1 Samuel 17:57-18:9, David and Jonathan (7/21/2009)
The story of David and Jonathan tells about one of the greatest friendships in the Bible. We tend to think about David and Jonathan from the perspective of who David turned out to be – Israel's outstanding king, victor over the Philistine nation, builder of a rich and powerful kingdom, psalmist, ancestor of Jesus. Jonathan, compared with that, was pretty much nobody, in our childhood view. Actually, this is pretty much backwards.
David and Jonathan met as young men – we don't know exactly how old they were, but probably somewhere between 15 and 30. David was a shepherd from the provinces. Jonathan was the Crown Prince. We don't know how old Saul was when he became king, but when Samuel anointed him to be king, he was a "young man" or "youth" (1 Samuel 9:2). It's probably fair to conclude that Jonathan had been the Crown Prince for as long as he could remember. So when David and Jonathan hit it off right away, it is Jonathan who loves David, Jonathan who makes a covenant with David, and Jonathan who gives costly gifts to David, and not the other way around. In the early stages of their friendship, Jonathan was preeminent.
1 Samuel 19:1-17, David and Jonathan (7/22/2009)
Saul, David, Jonathan, and Michal form one of those unfortunate love quadrangles. Saul loved his son Jonathan and wanted him to be king. He also loved his son-in-law and military leader David – some of the time – and his daughter Michal. Jonathan loved his father, his friend and brother-in-law David, and presumably his sister Michal. David loved Jonathan, loved and respected his king and father-in-law Saul, and loved his wife Michal. Michal loved David, and presumably her brother and father. So what went wrong?
The problem was that apparently Saul was insane. I'm no psychologist, but at bare minimum I'd say he was seriously manic depressive. If we have a psychologist among our readers, maybe we can get a better diagnosis. Sometimes Saul loved David like a son; sometimes he tried to kill him or have him killed. Jonathan, David, and Michal tried to deal with Saul as best they could, but at one time or another they all had to deceive him just to keep Saul from killing David. The situation was hard on everybody, and as Saul continued to deteriorate David and Saul and David and Michal were estranged. David and Jonathan's friendship endured.
1 Samuel 20:1-23, David and Jonathan (7/23/2009)
As David's danger from Saul increases, so does Jonathan's commitment to protect David from Saul. Jonathan doesn't want to believe that Saul is trying to kill David, but he isn't so confident that he pooh-poohs the idea, either. Note that David is still in an inferior position to Jonathan: David refers to himself as Jonathan's "servant," and Jonathan renews his covenant with David and his house, i.e., David's descendants. This covenant is not between equals, and Jonathan remains David's superior.
Note vss. 13-15 where Jonathan says, "the LORD do so to Jonathan and more also if I do not disclose it to you and send you away." "The LORD do so to me and more also" is sort of a cross between a euphemism and a written idiom. In real life the speaker invoked a curse on himself in the event that whatever he was swearing did not come to pass. For example, "The LORD strike me dead if I don't get you word and send you away safe." (The modern equivalent is "I'll be damned if that's going to happen!") However, for the writer of the story to write the actual words was dangerous – what if he accidentally did something or failed to do something that came within the letter of the vow? Would he be struck dead? So instead of recording the actual curse, they recorded this standard phrase.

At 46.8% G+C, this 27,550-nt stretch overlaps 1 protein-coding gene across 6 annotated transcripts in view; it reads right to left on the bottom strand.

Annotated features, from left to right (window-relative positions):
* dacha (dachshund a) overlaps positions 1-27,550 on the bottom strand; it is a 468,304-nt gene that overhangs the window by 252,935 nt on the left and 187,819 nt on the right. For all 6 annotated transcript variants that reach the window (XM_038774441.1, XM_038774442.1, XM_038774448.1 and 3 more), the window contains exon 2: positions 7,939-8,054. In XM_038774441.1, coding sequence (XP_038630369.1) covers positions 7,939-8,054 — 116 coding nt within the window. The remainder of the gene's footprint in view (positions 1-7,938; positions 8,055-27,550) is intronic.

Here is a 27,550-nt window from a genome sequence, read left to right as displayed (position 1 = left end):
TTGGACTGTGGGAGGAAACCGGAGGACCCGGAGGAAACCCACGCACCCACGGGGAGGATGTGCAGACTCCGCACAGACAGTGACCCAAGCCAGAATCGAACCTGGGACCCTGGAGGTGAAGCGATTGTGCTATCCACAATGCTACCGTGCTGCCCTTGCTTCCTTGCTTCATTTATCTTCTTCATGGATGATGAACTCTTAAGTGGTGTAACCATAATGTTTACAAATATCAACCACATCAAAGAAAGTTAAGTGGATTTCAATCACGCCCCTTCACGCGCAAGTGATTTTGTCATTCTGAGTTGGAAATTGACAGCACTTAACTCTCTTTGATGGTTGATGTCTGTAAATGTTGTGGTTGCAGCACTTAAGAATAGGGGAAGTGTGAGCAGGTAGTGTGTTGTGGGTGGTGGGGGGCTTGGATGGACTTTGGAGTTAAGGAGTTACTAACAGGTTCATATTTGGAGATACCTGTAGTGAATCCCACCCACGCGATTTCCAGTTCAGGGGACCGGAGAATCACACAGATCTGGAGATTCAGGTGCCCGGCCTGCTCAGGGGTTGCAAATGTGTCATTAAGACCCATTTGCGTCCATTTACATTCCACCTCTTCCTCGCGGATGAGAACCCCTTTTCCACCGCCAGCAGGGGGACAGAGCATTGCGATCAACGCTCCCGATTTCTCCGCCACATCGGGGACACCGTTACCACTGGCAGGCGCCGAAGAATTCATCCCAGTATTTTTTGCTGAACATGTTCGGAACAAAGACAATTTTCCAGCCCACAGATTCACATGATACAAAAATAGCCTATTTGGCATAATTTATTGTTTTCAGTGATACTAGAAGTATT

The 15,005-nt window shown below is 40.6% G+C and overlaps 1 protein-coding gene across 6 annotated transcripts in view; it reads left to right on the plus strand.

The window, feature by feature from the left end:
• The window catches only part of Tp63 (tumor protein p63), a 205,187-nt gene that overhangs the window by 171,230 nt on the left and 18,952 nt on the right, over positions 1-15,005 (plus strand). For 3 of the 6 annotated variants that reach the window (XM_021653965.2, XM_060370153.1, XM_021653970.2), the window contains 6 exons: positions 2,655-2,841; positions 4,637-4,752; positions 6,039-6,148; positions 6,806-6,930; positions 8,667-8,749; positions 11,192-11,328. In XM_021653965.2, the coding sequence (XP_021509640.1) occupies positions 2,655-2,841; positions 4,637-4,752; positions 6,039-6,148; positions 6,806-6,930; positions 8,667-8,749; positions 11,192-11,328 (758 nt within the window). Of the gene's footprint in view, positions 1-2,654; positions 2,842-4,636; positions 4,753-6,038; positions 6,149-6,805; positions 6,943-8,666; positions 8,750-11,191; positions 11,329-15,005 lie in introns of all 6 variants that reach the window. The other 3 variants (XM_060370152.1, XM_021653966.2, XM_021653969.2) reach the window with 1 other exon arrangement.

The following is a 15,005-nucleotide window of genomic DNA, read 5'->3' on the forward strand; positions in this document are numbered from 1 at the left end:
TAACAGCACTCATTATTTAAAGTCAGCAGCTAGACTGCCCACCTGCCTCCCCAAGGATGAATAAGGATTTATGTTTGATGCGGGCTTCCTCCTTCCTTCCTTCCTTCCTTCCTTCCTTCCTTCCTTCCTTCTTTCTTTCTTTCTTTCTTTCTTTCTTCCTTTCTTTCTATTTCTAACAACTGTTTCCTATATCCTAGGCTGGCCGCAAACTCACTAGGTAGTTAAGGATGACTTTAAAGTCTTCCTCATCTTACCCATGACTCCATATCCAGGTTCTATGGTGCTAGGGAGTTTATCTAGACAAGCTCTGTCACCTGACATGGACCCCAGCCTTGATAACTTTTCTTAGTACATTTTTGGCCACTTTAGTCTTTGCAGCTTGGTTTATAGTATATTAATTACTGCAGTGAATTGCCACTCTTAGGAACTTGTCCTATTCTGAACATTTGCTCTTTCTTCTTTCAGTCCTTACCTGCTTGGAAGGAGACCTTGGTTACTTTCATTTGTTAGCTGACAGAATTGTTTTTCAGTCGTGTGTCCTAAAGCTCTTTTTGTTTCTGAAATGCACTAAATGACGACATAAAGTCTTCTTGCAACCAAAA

1 Samuel 20:24-42, David and Jonathan (7/24/2009)
Fellow reader Linda Sue S. has this to say about Saul. "I was an inpatient psych nurse for 5 years and an ER medic for 4 years. Saul's behavior fits 2 separate problems – Borderline personality disorder, which plays out in a person loving someone to the exclusion of the rest of the world until something not known to the person who is loved happens and the once loved is hated; and a brain chemistry imbalance that results in violent mood swings that is called being bipolar." Poor Saul! Poor David and Jonathan!
Saul was right about one thing, though. Samuel had already anointed David to be king after Saul (back in 1 Samuel 16:13). Although theoretically this was still a secret (1 Samuel 16:2-3), Saul clearly had his suspicions. Quite aside from mental illness, Saul is angry not only that David is immensely popular and has the potential take the throne from Saul and therefore from Jonathan, but also that Jonathan doesn't even seem to care. Some time back we were talking in Sunday School about wealth and its effect on people, especially one's own children. I said it was a dilemma. If you've got a lot of money, you don't want to leave it to your kids, because unearned wealth is bad for people. But what's the point of having a lot of money if you don't leave it to your kids? I think Saul, David, and Jonathan were in such a dilemma. What was the point of Saul being king if he couldn't leave it to Jonathan? What was the point of Jonathan inheriting the crown if it cost David's life? What was the point of saving his own life if David had to be separated from Jonathan and become a bad servant to Saul?
Friendship and familial relationships aren't necessarily easy. Jonathan and David opted to nurture their friendship, but the cost was very great.
More Bible Stories for Grownups
Copyright 2009, 2011 by Regina L. Hunter. All rights reserved. This page has been prepared for the web site by RPB.
The woodcut of Saul, David, and Michal is from a Bible in a family collection.
Opinions expressed on this page are solely those of the
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